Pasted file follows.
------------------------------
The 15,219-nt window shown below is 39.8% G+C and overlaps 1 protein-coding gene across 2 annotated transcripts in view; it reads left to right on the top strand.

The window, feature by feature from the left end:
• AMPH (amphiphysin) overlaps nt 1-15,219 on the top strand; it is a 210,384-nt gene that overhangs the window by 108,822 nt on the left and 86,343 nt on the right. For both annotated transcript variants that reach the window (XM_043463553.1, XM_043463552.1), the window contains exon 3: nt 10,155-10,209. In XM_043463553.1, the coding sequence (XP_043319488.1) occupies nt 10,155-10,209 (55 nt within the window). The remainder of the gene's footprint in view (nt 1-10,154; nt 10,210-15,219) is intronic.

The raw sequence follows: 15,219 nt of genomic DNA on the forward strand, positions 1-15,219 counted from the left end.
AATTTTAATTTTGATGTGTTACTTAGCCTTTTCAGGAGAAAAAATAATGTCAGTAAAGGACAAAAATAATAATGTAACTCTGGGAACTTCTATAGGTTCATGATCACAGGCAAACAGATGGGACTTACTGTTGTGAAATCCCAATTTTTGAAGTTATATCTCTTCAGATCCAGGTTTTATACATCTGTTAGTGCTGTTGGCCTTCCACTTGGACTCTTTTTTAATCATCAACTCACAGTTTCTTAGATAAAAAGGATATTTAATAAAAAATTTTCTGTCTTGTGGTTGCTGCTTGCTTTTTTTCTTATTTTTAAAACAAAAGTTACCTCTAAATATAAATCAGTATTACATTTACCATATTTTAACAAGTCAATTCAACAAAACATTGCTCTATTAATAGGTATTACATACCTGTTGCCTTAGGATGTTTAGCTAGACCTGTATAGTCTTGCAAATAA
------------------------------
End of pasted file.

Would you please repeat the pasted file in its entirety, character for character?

The 15,219-nt window shown below is 39.8% G+C and overlaps 1 protein-coding gene across 2 annotated transcripts in view; it reads left to right on the top strand.

The window, feature by feature from the left end:
• AMPH (amphiphysin) overlaps nt 1-15,219 on the top strand; it is a 210,384-nt gene that overhangs the window by 108,822 nt on the left and 86,343 nt on the right. For both annotated transcript variants that reach the window (XM_043463553.1, XM_043463552.1), the window contains exon 3: nt 10,155-10,209. In XM_043463553.1, the coding sequence (XP_043319488.1) occupies nt 10,155-10,209 (55 nt within the window). The remainder of the gene's footprint in view (nt 1-10,154; nt 10,210-15,219) is intronic.

The raw sequence follows: 15,219 nt of genomic DNA on the forward strand, positions 1-15,219 counted from the left end.
AATTTTAATTTTGATGTGTTACTTAGCCTTTTCAGGAGAAAAAATAATGTCAGTAAAGGACAAAAATAATAATGTAACTCTGGGAACTTCTATAGGTTCATGATCACAGGCAAACAGATGGGACTTACTGTTGTGAAATCCCAATTTTTGAAGTTATATCTCTTCAGATCCAGGTTTTATACATCTGTTAGTGCTGTTGGCCTTCCACTTGGACTCTTTTTTAATCATCAACTCACAGTTTCTTAGATAAAAAGGATATTTAATAAAAAATTTTCTGTCTTGTGGTTGCTGCTTGCTTTTTTTCTTATTTTTAAAACAAAAGTTACCTCTAAATATAAATCAGTATTACATTTACCATATTTTAACAAGTCAATTCAACAAAACATTGCTCTATTAATAGGTATTACATACCTGTTGCCTTAGGATGTTTAGCTAGACCTGTATAGTCTTGCAAATAA